KWIC (Keywords in Context) Output

(1Q18)


Keywords In Context (KWIC) helps users to quickly scan through search results by listing hits surrounded by their context. eXist provides a KWIC module that is not bound to a specific index or query operation. It but can be applied to query results from all indexes that support match highlighting. This includes the Lucene-based index and the ngram index.

The documentation search function on eXist's home page is a good example. It queries documents written in DocBook format. However, the KWIC module has also been successfully used with different schemas (e.g. TEI) and languages (e.g. Chinese).

Using the Module

The KWIC module is entirely written in XQuery. To use the module, import its namespace into your query (you don't need to specify a location):

import module namespace kwic="http://exist-db.org/xquery/kwic";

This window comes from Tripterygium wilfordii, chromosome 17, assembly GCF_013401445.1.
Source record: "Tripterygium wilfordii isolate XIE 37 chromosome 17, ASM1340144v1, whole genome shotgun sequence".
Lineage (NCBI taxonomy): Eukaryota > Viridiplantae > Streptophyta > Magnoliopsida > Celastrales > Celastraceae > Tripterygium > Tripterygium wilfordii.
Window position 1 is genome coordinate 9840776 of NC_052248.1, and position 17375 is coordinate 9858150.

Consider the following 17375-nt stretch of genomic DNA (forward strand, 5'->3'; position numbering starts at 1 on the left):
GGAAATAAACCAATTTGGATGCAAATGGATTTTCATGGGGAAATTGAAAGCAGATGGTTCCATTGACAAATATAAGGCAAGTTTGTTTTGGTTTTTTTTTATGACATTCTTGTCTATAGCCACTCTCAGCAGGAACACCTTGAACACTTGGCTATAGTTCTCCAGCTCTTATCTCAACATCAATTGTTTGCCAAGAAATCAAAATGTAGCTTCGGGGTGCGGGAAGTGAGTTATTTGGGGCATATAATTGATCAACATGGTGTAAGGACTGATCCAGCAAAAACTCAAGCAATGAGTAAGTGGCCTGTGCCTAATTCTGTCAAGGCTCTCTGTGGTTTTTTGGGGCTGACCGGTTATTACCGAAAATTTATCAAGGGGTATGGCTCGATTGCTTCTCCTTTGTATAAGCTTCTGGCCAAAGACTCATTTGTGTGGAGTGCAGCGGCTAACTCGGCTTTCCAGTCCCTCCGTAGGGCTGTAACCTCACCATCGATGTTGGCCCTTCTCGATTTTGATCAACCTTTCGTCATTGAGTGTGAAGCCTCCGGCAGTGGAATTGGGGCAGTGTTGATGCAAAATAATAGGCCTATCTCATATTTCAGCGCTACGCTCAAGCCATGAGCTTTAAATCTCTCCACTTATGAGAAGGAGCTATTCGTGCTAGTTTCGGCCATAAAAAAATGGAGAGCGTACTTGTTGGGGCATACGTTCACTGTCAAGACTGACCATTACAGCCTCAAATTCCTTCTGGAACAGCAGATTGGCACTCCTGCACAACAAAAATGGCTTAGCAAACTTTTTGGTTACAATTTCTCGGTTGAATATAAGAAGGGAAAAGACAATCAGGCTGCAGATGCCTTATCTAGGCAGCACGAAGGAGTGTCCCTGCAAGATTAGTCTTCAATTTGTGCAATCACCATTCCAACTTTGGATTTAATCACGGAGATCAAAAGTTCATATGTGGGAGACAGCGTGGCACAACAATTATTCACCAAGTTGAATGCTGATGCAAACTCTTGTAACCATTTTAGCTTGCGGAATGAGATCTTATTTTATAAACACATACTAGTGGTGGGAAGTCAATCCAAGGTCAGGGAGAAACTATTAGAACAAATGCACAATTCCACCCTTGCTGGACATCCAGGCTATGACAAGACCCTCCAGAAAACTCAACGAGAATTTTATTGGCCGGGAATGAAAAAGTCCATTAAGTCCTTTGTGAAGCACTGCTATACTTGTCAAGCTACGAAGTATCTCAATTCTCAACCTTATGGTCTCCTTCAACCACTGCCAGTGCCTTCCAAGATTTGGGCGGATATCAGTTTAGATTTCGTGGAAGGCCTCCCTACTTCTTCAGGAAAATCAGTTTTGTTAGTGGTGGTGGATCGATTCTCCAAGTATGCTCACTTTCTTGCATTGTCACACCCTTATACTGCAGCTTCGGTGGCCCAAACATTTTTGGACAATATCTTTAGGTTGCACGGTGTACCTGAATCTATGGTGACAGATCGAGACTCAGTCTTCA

The easiest way to get KWIC output is to call the kwic:summarize function on an element node returned from a full text or ngram query:

import module namespace kwic="http://exist-db.org/xquery/kwic";
for $hit in doc("/db/shakespeare/plays/hamlet.xml")//SPEECH[ft:query(., "'nature'")] 
order by ft:score($hit) descending
return
    kwic:summarize($hit, <config width="40"/>)

Every call to kwic:summarize will return an HTML paragraph containing 3 span elements with the text before and after each match, as well as the match text itself:

<p>
  <span class="previous">
    ... s effect, sir; after what flourish your
  </span>
  <span class="hi">
    nature
  </span>
  <span class="following">
    will.
  </span>
</p>

The <config> element, passed to kwic:summarize (as second parameter) determines the appearance of the generated HTML. It recognizes 3 attributes:

width

The maximum number of characters to be printed before and after the match

table

By default kwic:summarize returns an HTML paragraph with spans.

If table="yes" it will return an HTML table row <tr> element. The text chunks will be enclosed in a table column <td> element.

link

If present, each match will be enclosed within a link, using the URI in the link attribute as target.

Using a callback function for more fine-grained control